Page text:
While it is true that many monographs do not show up in library records as enjoying much circulation, we do not have data on how much these same monographs are used in the library and not checked out.

As for appeal to people outside academe, there is a wide range across different areas of SSH. It has long been known that books about the American Civil War sell very well outside the academic marketplace, and so too do books on specialized subjects like the history of railroads, food, etc.

I believe Joe underestimates the potential for OA monograph publishing. It has made great strides already outside the U.S. in Australia, Canada, and Europe (see the OAPEN consortium). and it is just beginning to get under way within the U.S. with the establishment of the OA only press starting now at Amherst College. Moreover, the 50+ member Library Publishing Coalition shows how much OA publishing is ramping up in academe through libraries getting into publishing including textbook publishing (as at SUNY Geneseo).

Finally, though mergers may not occur in the same way they do in the for-profit sector, expect to see more non-profit publishers including university presses come together to share all back-office functions in coming years, with only the editorial offices remaining on individual campuses.

I value Joseph Esposito’s thoughtful writings wherever I find them. I learn from them when I agree with him fully and when I do not. I ended my reading of this essay especially appreciative of its summation of, and reflection on, a relevant-to-me report that I probably would not otherwise have known about. I did not expect to be named in the comments.

I agree that the simple terms “gold” and “green” are not adequate for nuanced discussion of open access policy. Taken alone they do foster confusion. Until better terms are established for characterizing the multiple varieties of gold open access publishing, I would hope that the phrase “author-pays gold open access” (preferably in association with phrases like “which is one kind of up and running varieties of open access publishing”) could serve us until better terminology is established.

As I was talking in my post about I and others feeling insulted (not something I remember doing in writing before), it is very likely that someone somewhere may (as evidenced here) feel insulted in turn. Whatever else I might think, contributors to this site are known to know the differences at issue (even if small scale, non-profit, gold open access publishing projects generally hold little interest) and were not the kind of actors I was discussing.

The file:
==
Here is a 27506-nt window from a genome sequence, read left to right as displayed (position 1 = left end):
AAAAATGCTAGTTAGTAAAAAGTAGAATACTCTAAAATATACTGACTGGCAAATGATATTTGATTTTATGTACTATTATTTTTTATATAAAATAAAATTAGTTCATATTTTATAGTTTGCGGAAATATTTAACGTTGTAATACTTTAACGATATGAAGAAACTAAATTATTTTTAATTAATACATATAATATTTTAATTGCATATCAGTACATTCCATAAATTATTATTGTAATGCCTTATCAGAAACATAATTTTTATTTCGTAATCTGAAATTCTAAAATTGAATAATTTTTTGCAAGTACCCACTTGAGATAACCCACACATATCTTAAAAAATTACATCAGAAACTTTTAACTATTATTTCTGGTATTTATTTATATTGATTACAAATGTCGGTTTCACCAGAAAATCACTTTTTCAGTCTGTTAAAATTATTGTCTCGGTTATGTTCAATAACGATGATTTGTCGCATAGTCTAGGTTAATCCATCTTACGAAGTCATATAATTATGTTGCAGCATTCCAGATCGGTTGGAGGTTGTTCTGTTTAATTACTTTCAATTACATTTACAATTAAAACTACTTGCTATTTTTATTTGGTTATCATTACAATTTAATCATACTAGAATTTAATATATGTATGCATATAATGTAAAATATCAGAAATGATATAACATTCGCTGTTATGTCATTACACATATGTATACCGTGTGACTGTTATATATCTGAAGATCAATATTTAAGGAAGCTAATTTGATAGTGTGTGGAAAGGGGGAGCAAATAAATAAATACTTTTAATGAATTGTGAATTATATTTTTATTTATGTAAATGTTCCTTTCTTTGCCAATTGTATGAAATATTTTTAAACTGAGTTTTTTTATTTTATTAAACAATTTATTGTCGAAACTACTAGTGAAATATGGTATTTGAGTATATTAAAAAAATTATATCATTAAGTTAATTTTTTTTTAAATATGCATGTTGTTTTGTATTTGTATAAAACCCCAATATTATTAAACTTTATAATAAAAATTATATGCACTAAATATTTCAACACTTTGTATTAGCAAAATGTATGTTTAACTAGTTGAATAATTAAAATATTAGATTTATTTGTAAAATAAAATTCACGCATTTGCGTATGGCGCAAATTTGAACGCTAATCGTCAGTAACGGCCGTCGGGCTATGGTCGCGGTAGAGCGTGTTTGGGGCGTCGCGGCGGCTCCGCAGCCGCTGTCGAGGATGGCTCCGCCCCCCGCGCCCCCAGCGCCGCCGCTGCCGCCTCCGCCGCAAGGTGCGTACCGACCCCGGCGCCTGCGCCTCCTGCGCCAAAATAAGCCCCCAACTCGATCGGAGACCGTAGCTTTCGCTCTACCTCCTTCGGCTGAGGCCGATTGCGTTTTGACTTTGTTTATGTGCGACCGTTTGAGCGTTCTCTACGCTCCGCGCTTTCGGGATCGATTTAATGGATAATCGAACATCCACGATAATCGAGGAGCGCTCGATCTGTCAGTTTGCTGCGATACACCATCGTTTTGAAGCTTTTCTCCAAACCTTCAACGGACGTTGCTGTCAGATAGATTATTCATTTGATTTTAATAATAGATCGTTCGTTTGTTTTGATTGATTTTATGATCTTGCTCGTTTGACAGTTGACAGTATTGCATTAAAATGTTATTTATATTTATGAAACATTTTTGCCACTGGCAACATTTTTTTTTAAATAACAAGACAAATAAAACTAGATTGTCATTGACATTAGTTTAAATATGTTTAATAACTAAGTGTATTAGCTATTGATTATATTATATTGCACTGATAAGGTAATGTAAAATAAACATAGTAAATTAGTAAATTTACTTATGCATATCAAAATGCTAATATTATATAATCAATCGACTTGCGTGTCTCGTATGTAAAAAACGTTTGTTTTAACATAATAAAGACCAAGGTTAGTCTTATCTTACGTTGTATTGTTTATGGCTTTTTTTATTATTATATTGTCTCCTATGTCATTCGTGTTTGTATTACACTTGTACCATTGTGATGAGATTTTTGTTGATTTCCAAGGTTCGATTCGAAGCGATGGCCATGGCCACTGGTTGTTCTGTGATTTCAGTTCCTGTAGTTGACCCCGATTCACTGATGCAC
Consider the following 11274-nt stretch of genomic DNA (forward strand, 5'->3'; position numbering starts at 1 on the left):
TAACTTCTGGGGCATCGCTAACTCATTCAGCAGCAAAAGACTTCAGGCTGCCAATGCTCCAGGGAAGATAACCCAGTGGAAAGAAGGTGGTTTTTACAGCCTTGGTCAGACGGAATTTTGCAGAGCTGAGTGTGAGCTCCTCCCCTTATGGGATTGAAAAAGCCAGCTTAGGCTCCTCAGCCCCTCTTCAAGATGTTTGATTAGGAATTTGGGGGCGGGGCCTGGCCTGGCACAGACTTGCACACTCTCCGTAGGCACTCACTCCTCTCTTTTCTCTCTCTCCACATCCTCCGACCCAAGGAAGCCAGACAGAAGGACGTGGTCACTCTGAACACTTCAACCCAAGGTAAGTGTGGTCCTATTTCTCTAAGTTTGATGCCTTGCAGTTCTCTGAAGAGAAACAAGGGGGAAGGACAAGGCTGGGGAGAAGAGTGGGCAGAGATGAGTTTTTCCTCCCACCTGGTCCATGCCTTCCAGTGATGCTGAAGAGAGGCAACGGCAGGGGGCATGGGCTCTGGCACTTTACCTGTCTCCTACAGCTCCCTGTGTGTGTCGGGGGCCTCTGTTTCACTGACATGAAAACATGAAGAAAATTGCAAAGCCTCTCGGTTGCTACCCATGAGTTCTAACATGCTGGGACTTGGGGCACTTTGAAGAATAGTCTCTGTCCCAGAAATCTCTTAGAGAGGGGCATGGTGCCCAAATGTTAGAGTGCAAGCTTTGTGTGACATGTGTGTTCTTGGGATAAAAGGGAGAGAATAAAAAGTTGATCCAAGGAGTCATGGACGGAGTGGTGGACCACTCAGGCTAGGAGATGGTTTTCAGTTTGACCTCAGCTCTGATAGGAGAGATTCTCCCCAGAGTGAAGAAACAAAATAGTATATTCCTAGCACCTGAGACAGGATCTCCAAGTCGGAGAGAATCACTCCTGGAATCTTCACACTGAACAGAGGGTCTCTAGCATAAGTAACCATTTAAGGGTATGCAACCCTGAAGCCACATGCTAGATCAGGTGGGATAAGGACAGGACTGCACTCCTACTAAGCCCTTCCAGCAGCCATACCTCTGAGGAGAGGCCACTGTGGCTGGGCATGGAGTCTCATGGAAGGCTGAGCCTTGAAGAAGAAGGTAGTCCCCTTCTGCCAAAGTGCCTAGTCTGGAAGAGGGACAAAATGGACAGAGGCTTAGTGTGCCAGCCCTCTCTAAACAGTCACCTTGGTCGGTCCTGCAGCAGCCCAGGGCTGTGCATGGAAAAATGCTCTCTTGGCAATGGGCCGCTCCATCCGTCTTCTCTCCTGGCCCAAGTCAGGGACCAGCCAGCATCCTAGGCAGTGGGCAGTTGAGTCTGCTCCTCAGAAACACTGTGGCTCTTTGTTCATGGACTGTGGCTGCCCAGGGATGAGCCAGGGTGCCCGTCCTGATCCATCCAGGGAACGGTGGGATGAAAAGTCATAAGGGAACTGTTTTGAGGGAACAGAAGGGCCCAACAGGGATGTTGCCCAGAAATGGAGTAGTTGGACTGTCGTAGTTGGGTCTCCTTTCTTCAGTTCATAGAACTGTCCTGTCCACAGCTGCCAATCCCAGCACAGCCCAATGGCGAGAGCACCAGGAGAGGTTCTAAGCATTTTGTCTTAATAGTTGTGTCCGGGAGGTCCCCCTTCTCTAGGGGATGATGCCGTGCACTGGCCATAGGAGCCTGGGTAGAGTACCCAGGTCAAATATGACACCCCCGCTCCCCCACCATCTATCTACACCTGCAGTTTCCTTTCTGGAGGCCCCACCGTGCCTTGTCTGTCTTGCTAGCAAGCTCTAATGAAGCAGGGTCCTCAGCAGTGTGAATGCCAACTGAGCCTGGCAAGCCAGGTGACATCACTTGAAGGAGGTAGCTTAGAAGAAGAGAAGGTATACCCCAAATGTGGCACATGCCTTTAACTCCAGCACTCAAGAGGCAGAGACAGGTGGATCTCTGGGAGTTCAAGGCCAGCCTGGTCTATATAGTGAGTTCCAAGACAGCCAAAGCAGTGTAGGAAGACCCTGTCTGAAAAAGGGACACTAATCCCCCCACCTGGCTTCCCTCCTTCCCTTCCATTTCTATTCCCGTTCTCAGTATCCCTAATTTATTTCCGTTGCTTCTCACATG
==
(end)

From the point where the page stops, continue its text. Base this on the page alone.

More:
Joseph Esposito’s essay is especially valuable because it addresses the unique characteristics of the SSH publishing system. It is among SSH scholars that much confusion on these issues can be found. It is also among such scholars that the kind of high opinion/low awareness speech making on open access can often be found. But, very positively in my view, it is also among this group that many efforts to build (in partnership with university presses, libraries, and others) a diverse open access scholarly communication system not reliant on APCs is being pursued. One can think such efforts foolhardy and a poor investment of people’s time, money, and attention, but my concern was with those who talk as if they simply do not exist as things in the world.

I really don’t know what to make of this comment. Media (of any kind, not just of research material) are paid for in one or more of three different ways: by the end-user or a proxy, by the producer or a proxy, or by aggregating audiences and selling them as a marketing service. The great diversity of open access boils down to just these three options. In any event, OA plays a tiny part of my original post. Why all discourse concerning scholarly communications must be hijacked by advocates for OA is something we should all think about, especially as other economic models flourish. BTW, I had never heard of Jason Baird Jackson before his name appeared in the comments to this post. I have no beef with him.